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Posts Tagged ‘Natural Horsemanship’

HorsemanTikMaynard-horseandriderbooks

Tik Maynard spent several months learning from Bruce Logan in Loving, Texas.

In his new memoir IN THE MIDDLE ARE THE HORSEMEN, TSB author Tik Maynard tells a story about how he submitted his first query letter to a publisher:

I spent weeks writing, editing, and re-editing my query letter to them. I finally took a deep breath, and hit send.

Opened a vein.

I did not hear back from them.

Not for four-and-a-half years.

In 2016 we reached out to Tik, having read a piece he wrote for Practical Horseman Magazine. We were impressed by his writing and inquired as to whether he was interested in writing a book. Needless to say we were pretty horrified to discover that he had actually submitted a concept to us years before, and somehow we had not responded in any way, shape, or form! Explanation as to how this faux pas might have occurred aside, we were thrilled to eventually sync up, and the result, we at TSB feel, is something pretty special.

IN THE MIDDLE ARE THE HORSEMEN chronicles Tik’s experiences—good and bad—as a working student in the horse industry. This unglamorous “apprenticeship” position is never a walk in the park, and Tik had his share of frustrating and demoralizing episodes. But they were balanced by a steady progression in knowledge and understanding of what it takes to train, ride, and care for horses. Readers find themselves transfixed, following along as one year becomes three, what began as a casual adventure gradually transforms, and a life’s purpose comes sharply into focus.

We recently caught up with Tik—who is not only on the road teaching clinics and promoting the release of his book, but is also expecting a baby with wife Sinead Halpin in the fall. With such a big year ahead, we thought it best to ask him some of life’s most important questions.

 

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Exploring the world of eventing on his horse Sapphire.

 

TSB: If you were trapped on a desert island with a horse and a book, what breed of horse would it be and which book would you choose?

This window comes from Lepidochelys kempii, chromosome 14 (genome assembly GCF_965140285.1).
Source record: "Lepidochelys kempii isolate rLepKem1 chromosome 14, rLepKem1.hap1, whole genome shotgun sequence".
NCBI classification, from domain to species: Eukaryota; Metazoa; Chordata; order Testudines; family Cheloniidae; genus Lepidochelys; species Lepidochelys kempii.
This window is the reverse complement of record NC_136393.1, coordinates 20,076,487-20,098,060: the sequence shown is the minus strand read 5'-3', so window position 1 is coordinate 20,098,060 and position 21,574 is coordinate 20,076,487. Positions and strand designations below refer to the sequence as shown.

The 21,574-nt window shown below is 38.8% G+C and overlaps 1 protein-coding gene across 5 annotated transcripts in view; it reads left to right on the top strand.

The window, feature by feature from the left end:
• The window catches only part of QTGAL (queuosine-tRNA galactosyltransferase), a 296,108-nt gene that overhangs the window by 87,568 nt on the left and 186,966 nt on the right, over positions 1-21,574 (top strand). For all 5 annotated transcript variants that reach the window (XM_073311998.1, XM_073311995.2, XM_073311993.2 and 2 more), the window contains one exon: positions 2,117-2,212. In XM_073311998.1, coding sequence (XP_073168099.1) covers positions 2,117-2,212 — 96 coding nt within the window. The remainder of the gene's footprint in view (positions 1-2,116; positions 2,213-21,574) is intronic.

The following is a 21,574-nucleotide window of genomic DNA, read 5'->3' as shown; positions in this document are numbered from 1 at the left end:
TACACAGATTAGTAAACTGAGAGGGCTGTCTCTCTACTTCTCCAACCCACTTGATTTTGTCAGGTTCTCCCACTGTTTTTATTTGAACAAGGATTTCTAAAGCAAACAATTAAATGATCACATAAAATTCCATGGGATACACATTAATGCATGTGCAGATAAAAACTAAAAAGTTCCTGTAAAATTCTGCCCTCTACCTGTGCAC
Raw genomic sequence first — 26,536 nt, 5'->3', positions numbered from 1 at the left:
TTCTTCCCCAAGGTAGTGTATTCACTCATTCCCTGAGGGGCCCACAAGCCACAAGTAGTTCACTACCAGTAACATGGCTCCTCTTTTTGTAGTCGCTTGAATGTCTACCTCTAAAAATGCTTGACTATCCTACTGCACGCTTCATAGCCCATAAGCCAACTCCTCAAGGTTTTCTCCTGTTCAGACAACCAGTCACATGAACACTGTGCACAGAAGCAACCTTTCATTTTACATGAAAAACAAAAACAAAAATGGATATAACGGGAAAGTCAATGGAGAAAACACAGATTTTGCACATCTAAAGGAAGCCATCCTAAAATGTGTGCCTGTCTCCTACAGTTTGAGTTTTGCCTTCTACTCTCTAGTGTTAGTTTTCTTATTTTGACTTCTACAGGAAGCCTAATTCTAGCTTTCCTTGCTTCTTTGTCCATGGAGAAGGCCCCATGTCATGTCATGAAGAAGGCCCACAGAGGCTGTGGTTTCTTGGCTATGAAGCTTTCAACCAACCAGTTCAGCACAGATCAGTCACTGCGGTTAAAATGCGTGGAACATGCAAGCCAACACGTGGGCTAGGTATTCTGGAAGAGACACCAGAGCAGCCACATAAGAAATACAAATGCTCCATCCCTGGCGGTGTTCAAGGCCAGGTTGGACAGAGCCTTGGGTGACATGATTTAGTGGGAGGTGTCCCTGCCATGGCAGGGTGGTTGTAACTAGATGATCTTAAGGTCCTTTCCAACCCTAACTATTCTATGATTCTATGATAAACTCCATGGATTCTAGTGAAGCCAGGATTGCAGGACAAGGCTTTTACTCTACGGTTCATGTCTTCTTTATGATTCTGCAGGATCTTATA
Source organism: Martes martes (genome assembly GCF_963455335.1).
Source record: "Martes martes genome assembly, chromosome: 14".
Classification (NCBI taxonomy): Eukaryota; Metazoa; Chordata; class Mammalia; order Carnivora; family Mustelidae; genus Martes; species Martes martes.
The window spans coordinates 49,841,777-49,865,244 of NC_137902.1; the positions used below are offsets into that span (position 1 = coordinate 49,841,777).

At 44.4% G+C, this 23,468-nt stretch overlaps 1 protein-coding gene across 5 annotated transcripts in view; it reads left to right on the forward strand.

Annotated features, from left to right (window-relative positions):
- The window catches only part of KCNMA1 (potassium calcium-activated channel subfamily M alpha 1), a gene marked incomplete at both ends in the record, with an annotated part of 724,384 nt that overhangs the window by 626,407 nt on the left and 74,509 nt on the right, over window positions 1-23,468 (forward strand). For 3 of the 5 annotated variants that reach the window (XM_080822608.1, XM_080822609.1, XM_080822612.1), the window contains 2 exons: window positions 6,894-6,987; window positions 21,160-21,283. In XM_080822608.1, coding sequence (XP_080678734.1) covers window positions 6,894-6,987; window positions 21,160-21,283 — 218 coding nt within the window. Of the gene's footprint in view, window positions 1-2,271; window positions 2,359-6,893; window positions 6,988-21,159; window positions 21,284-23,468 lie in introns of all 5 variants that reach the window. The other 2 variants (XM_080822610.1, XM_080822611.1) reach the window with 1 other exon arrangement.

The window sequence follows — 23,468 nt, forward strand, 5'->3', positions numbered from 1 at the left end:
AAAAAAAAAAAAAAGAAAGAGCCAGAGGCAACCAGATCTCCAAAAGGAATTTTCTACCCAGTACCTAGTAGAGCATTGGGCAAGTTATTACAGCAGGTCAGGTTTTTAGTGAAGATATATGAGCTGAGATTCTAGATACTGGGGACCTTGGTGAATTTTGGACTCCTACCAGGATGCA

TM: First, lets hope its a big island with lots of grass and fresh water for the horse.

As for breed, I like all horses, so probably something useful for whatever type of island I’m on. Like maybe a heavy horse so I can pull logs to make a boat? Or a Thoroughbred if it was a big island and I had to get around a lot.

As for a book: The Grapes of Wrath.  

 

TSB: If you could do one thing with horses that you haven’t yet done, what would it be?

TM: Compete in Road to the Horse.

 

TSB: What is the quality you most like in a friend?

TM: That we can laugh at jokes and laugh at ourselves.

 

TSB: What is the quality you most like in a horse?

TM: I’m kind of weird; I like all horses. But wait, is soundness a quality? I would want a really healthy, sound horse. I have a lot of patience with horses, but rehabbing horses can stretch it.

 

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Tik laughing with his wife (and best friend) Sinead.

 

TSB: What is your greatest fear?

TM: Right at this moment, that something will happen to my wife or my kid during the next few months. If that is too serious for this Q-and-A, then total baldness.

 

TSB: What is your greatest extravagance?

TM: My walnut desk, made in the United States, and the merlot-red leather chair that I bought at the same time. It easily cost three times what I would have spent on desk—I could probably have gotten one at a garage sale—but I love it so much. My father-in-law paid for it, and I will always remember him when I sit at it to write.

 

TSB: If you could change one thing about yourself, what would it be?

TM: Well, I love singing, and I always say that singing should be judged based on enthusiasm rather than skill. But secretly I have always wished that when I sang all my notes didn’t sound the same to other people.

 

TSB: What’s in your refrigerator at all times?

TM: Everything I like gets eaten, and it’s all the stuff I don’t like that is in my refrigerator all the time—like the blue cheese somebody bought for us at Christmas. Or the deli meats that my wife bought before she went away for five days to teach a clinic. I don’t eat most meats, so I usually end up giving them to Zeppo, our perfect, black-and-white dog. 

Growing up with two brothers, I learned quick to eat the good stuff right away. I love chocolate milk, for example, but that never lasts.

 

 

TSB: What is your idea of perfect happiness?

TM: Having just the right number of projects in my life. Too many and I get stressed, too few and I feel unproductive.